A decision about Mayor Catherine Pugh’s future will be announced Thursday, her attorney said Wednesday.
Steve Silverman will host a news conference at his downtown law office Thursday, he told reporters after meeting with the mayor at her Ashburton home for about 90 minutes Wednesday afternoon. Silverman did not offer any further details, including whether Pugh will be at the news conference.
“I intend to schedule a press conference tomorrow afternoon, and at that time I will be in a position to tell you what her intentions are moving forward,” Silverman told the news media gathered outside her house Friday.
The press conference will come one week after federal agents executed searches at multiple locations across Baltimore, including both of Pugh’s Ashburton homes and her City Hall office, related to her Healthy Holly LLC company.
In addition to the federal grand jury investigation, there are multiple probes underway by state and city entities.
Pugh has sold her self-published “Healthy Holly” children’s books to Kasier Permanente, which holds the contract for the city’s health plan, and the University of Maryland Medical System, on whose board she sits.
Pugh sold $500,000 worth of the books to the $4 billion hospital network over the years even as she pushed legislation that would have benefited the regional system.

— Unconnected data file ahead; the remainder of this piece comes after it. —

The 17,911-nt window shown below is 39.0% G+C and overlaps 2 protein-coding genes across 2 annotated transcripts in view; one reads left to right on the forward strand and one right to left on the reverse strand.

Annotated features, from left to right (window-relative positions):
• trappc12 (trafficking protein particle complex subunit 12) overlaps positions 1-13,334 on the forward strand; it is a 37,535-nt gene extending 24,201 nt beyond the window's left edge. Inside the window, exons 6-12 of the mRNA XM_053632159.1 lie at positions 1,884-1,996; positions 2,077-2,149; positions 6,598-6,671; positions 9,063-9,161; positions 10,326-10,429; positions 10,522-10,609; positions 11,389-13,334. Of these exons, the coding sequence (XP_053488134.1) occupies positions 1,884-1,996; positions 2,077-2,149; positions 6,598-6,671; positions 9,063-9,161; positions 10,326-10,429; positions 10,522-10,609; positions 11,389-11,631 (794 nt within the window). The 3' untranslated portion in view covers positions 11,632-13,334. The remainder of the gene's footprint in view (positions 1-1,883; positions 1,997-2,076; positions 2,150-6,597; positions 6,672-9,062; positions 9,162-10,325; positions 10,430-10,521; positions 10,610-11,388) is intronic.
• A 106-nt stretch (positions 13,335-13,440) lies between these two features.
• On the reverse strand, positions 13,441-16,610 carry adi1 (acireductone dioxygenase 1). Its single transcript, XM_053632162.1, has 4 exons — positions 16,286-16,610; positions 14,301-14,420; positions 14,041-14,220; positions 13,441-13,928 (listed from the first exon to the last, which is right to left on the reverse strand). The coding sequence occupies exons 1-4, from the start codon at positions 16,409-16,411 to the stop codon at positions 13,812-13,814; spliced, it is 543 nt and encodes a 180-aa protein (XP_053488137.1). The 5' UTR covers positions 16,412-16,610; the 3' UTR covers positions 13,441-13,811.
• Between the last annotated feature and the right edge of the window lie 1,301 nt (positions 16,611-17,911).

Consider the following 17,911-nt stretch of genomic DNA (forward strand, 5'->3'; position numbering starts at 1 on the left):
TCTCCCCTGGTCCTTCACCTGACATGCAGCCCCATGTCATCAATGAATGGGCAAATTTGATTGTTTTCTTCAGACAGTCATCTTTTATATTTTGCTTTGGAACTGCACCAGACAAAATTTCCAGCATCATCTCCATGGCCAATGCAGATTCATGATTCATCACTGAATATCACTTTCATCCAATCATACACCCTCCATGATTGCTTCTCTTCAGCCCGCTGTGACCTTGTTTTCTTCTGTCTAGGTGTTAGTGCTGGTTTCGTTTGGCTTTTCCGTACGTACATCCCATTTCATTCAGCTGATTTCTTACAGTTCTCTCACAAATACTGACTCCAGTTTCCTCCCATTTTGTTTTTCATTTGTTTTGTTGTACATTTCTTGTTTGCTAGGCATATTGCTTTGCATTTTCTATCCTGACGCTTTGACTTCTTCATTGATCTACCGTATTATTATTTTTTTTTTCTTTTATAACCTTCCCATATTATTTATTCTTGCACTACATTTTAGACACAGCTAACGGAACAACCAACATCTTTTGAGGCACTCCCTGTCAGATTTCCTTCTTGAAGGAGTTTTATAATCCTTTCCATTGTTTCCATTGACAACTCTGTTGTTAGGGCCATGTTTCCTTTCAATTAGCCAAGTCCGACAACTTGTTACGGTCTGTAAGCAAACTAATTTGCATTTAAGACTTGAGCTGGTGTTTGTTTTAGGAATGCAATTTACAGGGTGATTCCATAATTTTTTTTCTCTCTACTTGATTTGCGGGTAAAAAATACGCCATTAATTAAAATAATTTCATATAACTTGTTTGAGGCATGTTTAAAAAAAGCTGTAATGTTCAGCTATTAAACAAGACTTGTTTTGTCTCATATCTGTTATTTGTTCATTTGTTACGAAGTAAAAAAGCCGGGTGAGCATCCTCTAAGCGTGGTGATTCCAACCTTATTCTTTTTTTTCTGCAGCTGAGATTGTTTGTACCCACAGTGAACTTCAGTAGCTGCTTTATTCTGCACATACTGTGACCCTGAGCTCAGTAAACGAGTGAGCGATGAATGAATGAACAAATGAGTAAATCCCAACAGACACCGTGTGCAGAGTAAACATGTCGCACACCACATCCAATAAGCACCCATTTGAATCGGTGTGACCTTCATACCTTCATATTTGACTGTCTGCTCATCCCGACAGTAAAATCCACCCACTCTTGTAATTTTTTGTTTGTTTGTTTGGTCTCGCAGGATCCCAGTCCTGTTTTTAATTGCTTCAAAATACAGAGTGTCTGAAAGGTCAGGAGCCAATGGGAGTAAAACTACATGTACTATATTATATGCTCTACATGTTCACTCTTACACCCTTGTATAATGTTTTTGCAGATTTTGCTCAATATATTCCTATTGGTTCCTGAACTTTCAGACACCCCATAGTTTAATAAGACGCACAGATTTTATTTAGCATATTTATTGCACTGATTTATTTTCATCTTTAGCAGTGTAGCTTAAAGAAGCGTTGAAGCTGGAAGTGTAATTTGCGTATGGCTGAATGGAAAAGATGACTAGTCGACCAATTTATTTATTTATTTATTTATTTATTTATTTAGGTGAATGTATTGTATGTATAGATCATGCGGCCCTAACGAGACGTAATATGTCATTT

Books were also sold through Associated Black Charities, which holds multiple multimillion-dollar contracts to administer city funds.
Pugh took a leave of absence from her job as mayor starting April 2 due to an ongoing battle with pneumonia that Silverman said last week had developed into bronchitis.
Those illnesses left Pugh not lucid enough to make decisions, Silverman said last week.
City Council President Bernard C. “Jack” Young has been serving as ex officio, or acting, mayor in Pugh’s absence.
Pugh has faced mounting calls for her resignation, including from Gov. Larry Hogan and the entire city council, except for Young. Members of the city’s House delegation in the General Assembly and and the Greater Baltimore Committee regional business group also have called for her to step down.
In the first week after her leave of absence, she said, through aides, that she expected to return to the job. But that prospect now appears highly unlikely, given the status of her health, the multiple investigations into her financial dealings and the erosion of her political support.
Still, if she announces that she will return to the job, there appears to be no clear avenue for her to be removed in the near future. The city charter’s provisions for removal of a mayor are applicable only when a chief executive has been convicted of a crime.
Pugh’s term is up in 2020. Two candidates have declared their intention to seek the office while others are assessing their prospects.